Ace of Base: 2019 Honda Passport Sport
Yeah, I know. It’s a crossover. Most of the B&B would prefer I write about some hawt hatch or a 1993 Ford Ranger but the reality is this: more consumers than ever before are signing a note on vehicles such as this Passport, making them worthy of our attention. Hey, at least this one doesn’t have a CVT.
Designed as a foil to the likes of the Ford Edge and Nissan Murano, the two-row Honda Passport not only revives a name but jumps onto a very profitable bandwagon. With the same powertrain throughout the entire range, is the base model your best bet?
Starting at $31,990, the entry-level Passport is powered by a 280 horsepower 3.5-liter V6 engine that sends power to the front wheels only via a nine-speed automatic transmission. All-wheel drive is a $1,900 option. We’ll leave it to your good judgement if AWD is necessary in your part of the country, but suffice it to say your author weathered several Canadian winters in a front-drive Edge with good winter tires, suffering not a moment’s worth of traction-related calamity.
The nanny set of Honda Sensing safety technologies is standard on the base Passport, a suite of kit that combines lane keeping, adaptive cruise, and collision mitigation braking (otherwise known as “brakes”). A remote starter is on board for those cold mornings. If you do forget to fire up the Passport before heading out the door, drivers will just have to thumb a starter button instead of digging for keys.
Interior design will look very familiar to anyone who’s been in a Honda recently, which is not a bad thing. I must be the only person in auto journalism, by the way, who doesn’t mind the company’s push button gear selector for the nine-speed auto. A nifty false floor in its rear cargo area keeps valuable away from prying eyes. This is likely the only instance in the history of automobiles that the base infotainment system is preferable, thanks to its easy-to-grab buttons.
LED lighting peppers the exterior, at least from a daytime running light and fog lamp point of view. Those are dual exhaust “finishers,” by the way, and the wheels measure twenty inches in diameter. Be sure to budget for tire replacement if you spring for a Passport, even this base model. In keeping with the gotta-have-an-off-road-look design language of this segment, the Passport deploys a black fascia and wheel arches to give the impression that your family is gearing up for a day at Moab.
All eight colors are gratis, including the tasteful Deep Scarlet shown above and a weirdo green. To make amends for slagging on the color brown last week, I will say that the Black Copper hue looks good on this car. Lighter shades like Lunar Silver and Modern Steel contrast too much with the black trim.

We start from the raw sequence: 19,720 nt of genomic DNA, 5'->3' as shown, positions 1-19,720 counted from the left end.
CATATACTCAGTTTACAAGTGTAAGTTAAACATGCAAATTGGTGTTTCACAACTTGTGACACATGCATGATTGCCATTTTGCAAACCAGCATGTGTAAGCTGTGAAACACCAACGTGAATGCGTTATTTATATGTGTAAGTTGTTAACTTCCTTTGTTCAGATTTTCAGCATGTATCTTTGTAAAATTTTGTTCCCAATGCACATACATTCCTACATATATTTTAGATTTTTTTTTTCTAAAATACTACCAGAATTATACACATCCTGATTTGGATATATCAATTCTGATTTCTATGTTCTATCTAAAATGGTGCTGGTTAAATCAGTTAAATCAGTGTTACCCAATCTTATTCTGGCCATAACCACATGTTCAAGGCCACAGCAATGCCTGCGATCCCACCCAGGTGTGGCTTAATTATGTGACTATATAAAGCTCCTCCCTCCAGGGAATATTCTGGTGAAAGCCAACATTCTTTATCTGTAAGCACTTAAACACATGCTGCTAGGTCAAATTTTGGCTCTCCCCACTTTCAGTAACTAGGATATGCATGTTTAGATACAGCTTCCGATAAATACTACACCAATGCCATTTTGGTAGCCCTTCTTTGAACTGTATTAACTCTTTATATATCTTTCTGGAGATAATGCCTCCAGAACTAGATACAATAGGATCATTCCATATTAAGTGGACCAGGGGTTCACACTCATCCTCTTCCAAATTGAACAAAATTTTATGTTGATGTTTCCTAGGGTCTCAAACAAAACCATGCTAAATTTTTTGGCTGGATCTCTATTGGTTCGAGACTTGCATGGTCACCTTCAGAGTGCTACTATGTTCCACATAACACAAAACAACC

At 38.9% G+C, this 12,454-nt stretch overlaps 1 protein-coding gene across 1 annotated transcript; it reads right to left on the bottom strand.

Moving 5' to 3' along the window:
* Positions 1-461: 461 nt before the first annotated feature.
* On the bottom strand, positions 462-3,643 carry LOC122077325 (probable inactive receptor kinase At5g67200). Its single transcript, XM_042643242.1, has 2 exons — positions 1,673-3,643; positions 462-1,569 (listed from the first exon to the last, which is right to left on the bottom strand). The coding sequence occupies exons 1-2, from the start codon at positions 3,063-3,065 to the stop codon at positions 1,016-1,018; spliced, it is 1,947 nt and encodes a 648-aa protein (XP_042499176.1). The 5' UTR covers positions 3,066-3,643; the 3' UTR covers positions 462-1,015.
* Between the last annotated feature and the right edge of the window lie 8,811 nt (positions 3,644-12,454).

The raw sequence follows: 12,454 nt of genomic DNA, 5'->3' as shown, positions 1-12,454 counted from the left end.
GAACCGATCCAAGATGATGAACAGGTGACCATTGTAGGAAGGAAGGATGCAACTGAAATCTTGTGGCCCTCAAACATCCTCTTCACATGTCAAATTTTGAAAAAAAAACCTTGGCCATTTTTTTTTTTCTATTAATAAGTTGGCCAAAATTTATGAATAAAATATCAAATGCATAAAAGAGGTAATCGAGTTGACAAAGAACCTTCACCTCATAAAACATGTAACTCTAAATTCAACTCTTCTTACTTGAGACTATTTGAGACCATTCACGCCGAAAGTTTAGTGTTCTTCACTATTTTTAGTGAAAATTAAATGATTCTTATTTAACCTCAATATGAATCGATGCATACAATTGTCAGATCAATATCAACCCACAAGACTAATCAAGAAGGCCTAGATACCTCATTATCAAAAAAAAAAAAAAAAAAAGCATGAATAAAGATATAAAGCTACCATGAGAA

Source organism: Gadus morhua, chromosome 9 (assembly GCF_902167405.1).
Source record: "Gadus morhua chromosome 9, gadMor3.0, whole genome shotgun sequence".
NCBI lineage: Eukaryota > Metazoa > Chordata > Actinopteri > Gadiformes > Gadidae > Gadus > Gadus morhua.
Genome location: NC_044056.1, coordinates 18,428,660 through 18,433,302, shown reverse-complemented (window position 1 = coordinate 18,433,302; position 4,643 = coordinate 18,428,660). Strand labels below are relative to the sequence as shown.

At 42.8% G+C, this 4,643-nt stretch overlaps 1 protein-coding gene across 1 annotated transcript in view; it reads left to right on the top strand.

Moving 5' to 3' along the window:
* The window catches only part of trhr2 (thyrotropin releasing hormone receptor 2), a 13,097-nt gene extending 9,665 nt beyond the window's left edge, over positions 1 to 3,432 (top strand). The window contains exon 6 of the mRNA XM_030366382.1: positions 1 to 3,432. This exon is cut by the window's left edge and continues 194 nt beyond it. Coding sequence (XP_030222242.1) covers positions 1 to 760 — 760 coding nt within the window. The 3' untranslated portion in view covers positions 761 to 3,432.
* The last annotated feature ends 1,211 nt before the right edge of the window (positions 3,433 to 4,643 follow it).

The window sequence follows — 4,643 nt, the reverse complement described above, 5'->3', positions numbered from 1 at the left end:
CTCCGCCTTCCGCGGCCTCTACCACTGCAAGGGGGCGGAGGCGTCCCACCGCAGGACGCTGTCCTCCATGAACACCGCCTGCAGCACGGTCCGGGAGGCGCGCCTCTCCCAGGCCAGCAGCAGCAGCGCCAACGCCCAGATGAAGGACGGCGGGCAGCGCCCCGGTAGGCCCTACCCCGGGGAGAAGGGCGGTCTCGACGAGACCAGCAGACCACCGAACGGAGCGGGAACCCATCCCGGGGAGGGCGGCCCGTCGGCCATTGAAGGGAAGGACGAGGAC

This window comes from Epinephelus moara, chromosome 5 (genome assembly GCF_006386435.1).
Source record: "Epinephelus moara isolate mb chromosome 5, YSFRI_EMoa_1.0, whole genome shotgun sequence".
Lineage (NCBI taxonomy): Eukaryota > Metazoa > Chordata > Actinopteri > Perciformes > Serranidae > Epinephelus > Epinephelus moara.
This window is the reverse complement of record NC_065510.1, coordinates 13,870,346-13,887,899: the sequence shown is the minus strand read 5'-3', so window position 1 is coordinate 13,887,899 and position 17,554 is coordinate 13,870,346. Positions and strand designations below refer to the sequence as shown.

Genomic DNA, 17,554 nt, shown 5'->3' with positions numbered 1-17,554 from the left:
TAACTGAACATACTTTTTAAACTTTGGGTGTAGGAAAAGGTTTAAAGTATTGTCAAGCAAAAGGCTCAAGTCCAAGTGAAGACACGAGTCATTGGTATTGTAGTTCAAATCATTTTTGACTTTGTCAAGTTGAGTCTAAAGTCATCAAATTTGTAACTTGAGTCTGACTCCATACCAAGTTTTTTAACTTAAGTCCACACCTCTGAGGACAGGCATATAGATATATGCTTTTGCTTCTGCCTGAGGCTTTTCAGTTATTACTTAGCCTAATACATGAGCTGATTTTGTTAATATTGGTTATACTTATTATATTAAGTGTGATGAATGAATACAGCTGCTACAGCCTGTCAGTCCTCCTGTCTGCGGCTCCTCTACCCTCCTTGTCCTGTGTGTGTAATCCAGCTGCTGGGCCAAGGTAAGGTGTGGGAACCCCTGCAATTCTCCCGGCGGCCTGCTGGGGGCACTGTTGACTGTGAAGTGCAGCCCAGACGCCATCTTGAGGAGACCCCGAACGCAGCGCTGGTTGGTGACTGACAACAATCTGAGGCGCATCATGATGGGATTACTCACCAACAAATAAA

So, yeah, it’s another crossover. But people buy ‘em and, on occasion, we do like to provide some real world advice around here. Given the financial walk up the Passport food chain, sticking with the base model is a wise idea. It has all the power and safety features of its more expensive brethren at a significantly lower sticker price.
I just wish the word “sport” didn’t appear twice in its name.
Not every base model has aced it. The ones which have? They help make the automotive landscape a lot better. Any others you can think of, B&B? Let us know in the comments and feel free to eviscerate our selections.
The model above is shown with American options and priced in American Dollars. Your dealer may sell for less.
Slavuta on Apr 03, 2019
Here how I see Ace of Base - remove all the nannies, remove 20" wheels, put 17". Remove remote start and push button start. Remove automatic 2-zone climate control. This should result in well under $30K price But I would be ok to pay $32K for AOB but instead above put - heated mirrors - CD/MP3 player - navigation-ready entertainment (I could insert separately purchased chip/sd card) - Better upholstery - Lumbar support (mechanical) - Leather steering wheel
Carrera on Apr 03, 2019
Honda will sell plenty of these. A lot of people go to the dealership with the intention to get into an Accord but then they find out that the driving positions is much lower than previous model and that there's no V6 available. What to do, what to do? We have a Honda Passport for you.
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